Radiation might be the biggest hurdle to human space exploration beyond low-Earth orbit and could stall the recently proposed mission to Mars.
A panel tasked by the White House with reviewing NASA's human space flight activities suggests sending astronauts to one of Mars's moons, Phobos or Deimos, among other possibilities raised in its report released last week (http://tinyurl.com/mbajav).
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From such a perch, astronauts could use remote-controlled robots to explore the Martian surface and retrieve samples - from the planet as well as the moon itself - for later close-up study on Earth. This would avoid the need to develop expensive hardware to land humans on a body with substantial gravity, like Mars.
But the insidious threat of space radiation in the form of galactic cosmic rays could keep astronauts confined much closer to home.
The rays are actually speeding protons and heavier atomic nuclei that rain onto our solar system from all directions. They can slice through DNA molecules when they pass through living cells and the resulting damage can lead to cancer.
People on the ground are protected by our planet's atmosphere and magnetic field, which also provide some protection to astronauts on the International Space Station. Lunar missions are short enough to keep radiation risks low, and the moon itself blocks half of the incoming particles. Crews on long journeys beyond low-Earth orbit would have no such protection.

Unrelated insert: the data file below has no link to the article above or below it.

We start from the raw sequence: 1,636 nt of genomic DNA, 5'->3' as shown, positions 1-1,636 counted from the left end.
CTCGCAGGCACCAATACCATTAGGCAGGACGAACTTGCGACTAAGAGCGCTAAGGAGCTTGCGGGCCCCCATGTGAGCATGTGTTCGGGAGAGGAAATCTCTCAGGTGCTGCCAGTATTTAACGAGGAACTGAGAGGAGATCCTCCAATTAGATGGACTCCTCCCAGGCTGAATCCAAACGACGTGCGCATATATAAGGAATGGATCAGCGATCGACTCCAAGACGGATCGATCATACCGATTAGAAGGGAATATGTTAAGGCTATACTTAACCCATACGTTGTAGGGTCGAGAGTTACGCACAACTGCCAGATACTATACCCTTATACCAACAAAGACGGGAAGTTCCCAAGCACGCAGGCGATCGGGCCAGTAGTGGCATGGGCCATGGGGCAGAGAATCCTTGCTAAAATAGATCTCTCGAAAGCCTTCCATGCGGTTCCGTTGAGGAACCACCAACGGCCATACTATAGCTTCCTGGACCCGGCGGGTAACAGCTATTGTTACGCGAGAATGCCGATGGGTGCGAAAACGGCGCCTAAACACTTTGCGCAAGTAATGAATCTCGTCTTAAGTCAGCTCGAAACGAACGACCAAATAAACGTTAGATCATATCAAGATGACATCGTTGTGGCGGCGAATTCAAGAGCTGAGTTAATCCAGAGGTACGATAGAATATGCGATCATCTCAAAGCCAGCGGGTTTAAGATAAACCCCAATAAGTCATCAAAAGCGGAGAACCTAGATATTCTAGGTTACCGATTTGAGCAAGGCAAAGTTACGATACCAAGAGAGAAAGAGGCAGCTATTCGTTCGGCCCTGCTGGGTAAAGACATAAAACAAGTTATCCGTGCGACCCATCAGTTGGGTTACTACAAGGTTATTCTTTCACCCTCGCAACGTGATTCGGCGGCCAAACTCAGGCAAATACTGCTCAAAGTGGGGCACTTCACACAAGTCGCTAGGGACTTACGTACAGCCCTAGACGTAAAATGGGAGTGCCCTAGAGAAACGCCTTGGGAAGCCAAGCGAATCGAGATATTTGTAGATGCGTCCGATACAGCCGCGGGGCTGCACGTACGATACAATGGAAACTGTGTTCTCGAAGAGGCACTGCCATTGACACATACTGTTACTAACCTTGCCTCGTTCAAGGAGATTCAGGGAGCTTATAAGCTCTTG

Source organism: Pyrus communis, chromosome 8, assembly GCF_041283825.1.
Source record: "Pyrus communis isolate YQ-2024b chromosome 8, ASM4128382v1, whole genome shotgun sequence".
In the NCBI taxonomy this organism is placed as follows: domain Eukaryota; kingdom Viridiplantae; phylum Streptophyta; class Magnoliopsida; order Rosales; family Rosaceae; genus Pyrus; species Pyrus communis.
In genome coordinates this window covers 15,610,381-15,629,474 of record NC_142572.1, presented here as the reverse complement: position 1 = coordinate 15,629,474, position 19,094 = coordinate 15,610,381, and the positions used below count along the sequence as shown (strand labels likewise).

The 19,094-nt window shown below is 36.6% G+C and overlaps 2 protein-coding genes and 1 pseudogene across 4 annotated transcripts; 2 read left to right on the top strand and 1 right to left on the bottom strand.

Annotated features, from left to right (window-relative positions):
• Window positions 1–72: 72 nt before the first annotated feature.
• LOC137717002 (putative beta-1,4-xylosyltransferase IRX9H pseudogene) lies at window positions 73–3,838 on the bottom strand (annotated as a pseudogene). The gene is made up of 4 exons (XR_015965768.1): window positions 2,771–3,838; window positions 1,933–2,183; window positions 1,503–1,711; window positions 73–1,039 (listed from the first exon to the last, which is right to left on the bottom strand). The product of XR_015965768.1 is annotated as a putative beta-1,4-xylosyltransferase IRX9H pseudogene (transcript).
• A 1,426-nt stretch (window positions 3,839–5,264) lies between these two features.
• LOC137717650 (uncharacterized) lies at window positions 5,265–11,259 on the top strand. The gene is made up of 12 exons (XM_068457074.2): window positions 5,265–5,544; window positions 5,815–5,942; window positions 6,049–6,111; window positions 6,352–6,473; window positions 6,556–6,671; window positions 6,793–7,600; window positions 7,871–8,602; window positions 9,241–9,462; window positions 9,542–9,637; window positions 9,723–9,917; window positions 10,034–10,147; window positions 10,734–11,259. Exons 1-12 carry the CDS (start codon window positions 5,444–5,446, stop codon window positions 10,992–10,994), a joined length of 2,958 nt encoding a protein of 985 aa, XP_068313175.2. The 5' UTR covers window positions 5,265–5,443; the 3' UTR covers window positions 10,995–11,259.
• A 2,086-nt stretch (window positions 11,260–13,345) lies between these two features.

Relatively lightweight aluminium or plastic shielding can block charged particles from the sun. But it would take impractically thick and heavy shields to stop the higher-energy galactic cosmic rays. "Shielding is not a solution to the risk problem," says Frank Cucinotta, chief scientist for radiation studies at NASA's Johnson Space Center in Houston, Texas.
It would take impractically thick and heavy shields to stop high-energy galactic cosmic rays
Alternative technologies - which would generate bubbles of plasma that could protect spacecraft without adding much weight - are still at an early stage of development.
So how dangerous would a trip to Mars orbit be? Estimates of how much a given dose of space radiation increases the risk of cancer are fraught with uncertainty. But calculations by Cucinotta and his colleagues suggest the trip would not meet NASA's existing rules, which aim to keep each astronaut's lifetime risk of fatal cancer from space radiation below 3 per cent.
For journeys outside Earth's magnetic field, astronauts could reach that limit in less than 200 days in a spacecraft with aluminium walls nearly 4 centimetres thick, according to worst-case scenario estimates (Radiation Measurements, DOI: 10.1016/j.radmeas.2006.03.011).
But the White House panel expects a round-trip mission to a Martian moon would take four times as long, lasting 750 days. Since such trips would expose astronauts to more radiation than is currently allowed, the panel asked NASA if it would consider simply accepting higher risks for the missions. Steven Lindsey, head of NASA's astronaut office, thinks most astronauts would probably be open to the idea. "It depends on the individual," he says. "I've got crew members that will fly on anything."